- VTK VIDEO: How Poles set new records in Krakow
- Four teams in Banja Luka, one dream – EHF Champions League
- PSG Handball in race for Uwe Gensheimer!
- ABC Braga win Portuguese Super Cup
- POLAND: Szczecin sensation against Kielce
- Average Kiel for fans head-ache before trip to Flensburg!
- Besiktas MOGAZ win Turkish Super Cup
- FC Barcelona win Spanish Super Cup
- TOP 30 TRANSFERS – SUMMER 2015: Karabatić and Jicha for handball earthquake
- LNH: PSG Handball with 16.5 million EUR budget beat Zlatan Ibrahimovic!
The Faker’s Guide to the World Women’s Handball Championship 2013
- Updated: 4. December 2013.
December marks the start of the international handball competitions season and, once again, it kicks off in Serbia. Defending champions Norway have changed more than a third of the team since the triumph in Brazil two years ago. Expect them to be extra motivated to win at the site of last year’s surprise European Championship final defeat to Montenegro. Below is a guide to the obstacles Norway will need to overcome in order to retain the title, and the teams that are eager to dethrone it.
Main storyline: Montenegro shocked Norway in the final of last year’s European Championship, despite playing the first major competition without Bojana Popović. A year on, we get to find out if that was a fluke or whether Montenegro is here to stay as a contender.
Biggest rival: Montenegro
Outside bet for the title: Hungary
Expectations for the host: Having finished fourth on home soil last year, Serbia is surely dreaming of another trip to the semi-finals, but the quarter-finals might be more realistic.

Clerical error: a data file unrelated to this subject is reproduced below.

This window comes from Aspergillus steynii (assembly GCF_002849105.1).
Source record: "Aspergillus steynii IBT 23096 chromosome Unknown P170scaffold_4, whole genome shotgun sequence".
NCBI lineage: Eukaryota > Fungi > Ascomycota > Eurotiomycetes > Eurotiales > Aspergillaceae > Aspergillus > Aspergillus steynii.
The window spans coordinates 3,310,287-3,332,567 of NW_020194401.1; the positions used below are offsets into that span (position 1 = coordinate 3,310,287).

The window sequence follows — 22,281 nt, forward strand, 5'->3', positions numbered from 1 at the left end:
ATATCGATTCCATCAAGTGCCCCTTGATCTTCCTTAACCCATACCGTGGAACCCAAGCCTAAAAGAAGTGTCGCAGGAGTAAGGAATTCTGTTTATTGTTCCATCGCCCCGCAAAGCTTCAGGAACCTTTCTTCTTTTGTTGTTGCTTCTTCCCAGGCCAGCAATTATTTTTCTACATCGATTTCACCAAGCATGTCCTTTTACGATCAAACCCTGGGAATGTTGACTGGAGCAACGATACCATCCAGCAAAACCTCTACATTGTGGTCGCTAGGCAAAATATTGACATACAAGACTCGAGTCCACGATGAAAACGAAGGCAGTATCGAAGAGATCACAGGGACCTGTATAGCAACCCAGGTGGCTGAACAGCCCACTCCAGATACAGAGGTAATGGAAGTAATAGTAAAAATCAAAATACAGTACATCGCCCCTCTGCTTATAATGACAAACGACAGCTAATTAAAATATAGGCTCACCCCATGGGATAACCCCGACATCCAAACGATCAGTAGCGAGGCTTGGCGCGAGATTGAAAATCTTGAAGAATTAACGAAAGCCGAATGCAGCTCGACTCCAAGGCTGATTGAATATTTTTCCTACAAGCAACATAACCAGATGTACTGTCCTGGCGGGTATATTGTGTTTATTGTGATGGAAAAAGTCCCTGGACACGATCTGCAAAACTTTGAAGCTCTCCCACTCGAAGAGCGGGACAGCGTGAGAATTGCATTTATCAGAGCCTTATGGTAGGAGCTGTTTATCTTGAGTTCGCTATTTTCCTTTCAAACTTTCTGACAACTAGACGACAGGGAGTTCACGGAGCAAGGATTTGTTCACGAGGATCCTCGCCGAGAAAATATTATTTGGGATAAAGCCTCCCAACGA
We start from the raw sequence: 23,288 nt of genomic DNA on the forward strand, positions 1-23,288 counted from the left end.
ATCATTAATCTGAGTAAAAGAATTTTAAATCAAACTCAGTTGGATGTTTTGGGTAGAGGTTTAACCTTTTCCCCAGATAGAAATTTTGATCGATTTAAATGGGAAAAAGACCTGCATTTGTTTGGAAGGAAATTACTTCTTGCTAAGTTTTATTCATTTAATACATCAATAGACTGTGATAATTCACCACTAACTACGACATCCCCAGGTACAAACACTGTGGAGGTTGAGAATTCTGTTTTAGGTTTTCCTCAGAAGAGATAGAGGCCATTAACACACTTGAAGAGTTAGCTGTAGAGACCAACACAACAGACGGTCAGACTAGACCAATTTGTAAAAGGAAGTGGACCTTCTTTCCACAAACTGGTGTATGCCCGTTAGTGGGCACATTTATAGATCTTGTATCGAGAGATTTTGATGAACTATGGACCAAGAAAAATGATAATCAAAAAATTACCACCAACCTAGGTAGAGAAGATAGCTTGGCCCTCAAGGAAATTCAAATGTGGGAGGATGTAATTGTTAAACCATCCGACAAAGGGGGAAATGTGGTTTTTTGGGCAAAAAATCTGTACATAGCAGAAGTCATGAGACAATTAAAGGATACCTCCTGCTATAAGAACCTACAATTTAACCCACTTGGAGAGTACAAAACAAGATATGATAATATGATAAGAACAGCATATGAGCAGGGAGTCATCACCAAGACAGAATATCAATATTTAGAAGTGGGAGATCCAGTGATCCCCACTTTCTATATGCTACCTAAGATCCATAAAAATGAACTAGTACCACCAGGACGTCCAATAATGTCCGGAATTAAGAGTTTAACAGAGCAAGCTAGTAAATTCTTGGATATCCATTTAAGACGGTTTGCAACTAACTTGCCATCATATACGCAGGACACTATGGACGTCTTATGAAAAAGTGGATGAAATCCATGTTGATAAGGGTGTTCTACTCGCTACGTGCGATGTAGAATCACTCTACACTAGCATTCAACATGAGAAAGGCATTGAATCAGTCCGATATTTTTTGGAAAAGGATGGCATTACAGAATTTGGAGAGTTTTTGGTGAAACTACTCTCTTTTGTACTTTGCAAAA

Seven players to watch:
* Katrine Lunde (goalkeeper, Norway)
* Susan Thorsgaard (pivot, Denmark)
* Siraba Dembélé (left wing, France)
* Eduarda Amorim (left back, Brazil)
* Milena Knežević (playmaker, Montenegro)
* Zsuzsanna Tomori (right back, Hungary)
* Woo Sun-Hee (right wing, South Korea)
Five unmissable group games:
* Norway – Spain (7 December), The defending champions open against their toughest group opponent
* Serbia – Brazil (10 December), These are two “second tier” sides with semi-final ambitions, in what is likely to be a three-team race for the top spot in Group B
* Serbia – Denmark (11 December), Denmark is the other potential contender in Group B and will be seeking to avenge last year’s defeat to the hosts in the Main Round
* France – Montenegro (11 December), Their first competitive meeting since the fantastic quarter-final at the London Olympics
* Hungary – Germany (13 December), Two of the most established nations in women’s handball are gradually recovering from a few years of disappointment
Every team in a sentence (in my predicted order of finish):
* Norway – The defending champions are still the team to beat, especially with Lunde re-establishing herself as the world’s best goalkeeper
* Hungary – The recovery, after missing out on the last World Championship, has been swift with the backbone of the team being formed by members of European club champions Győri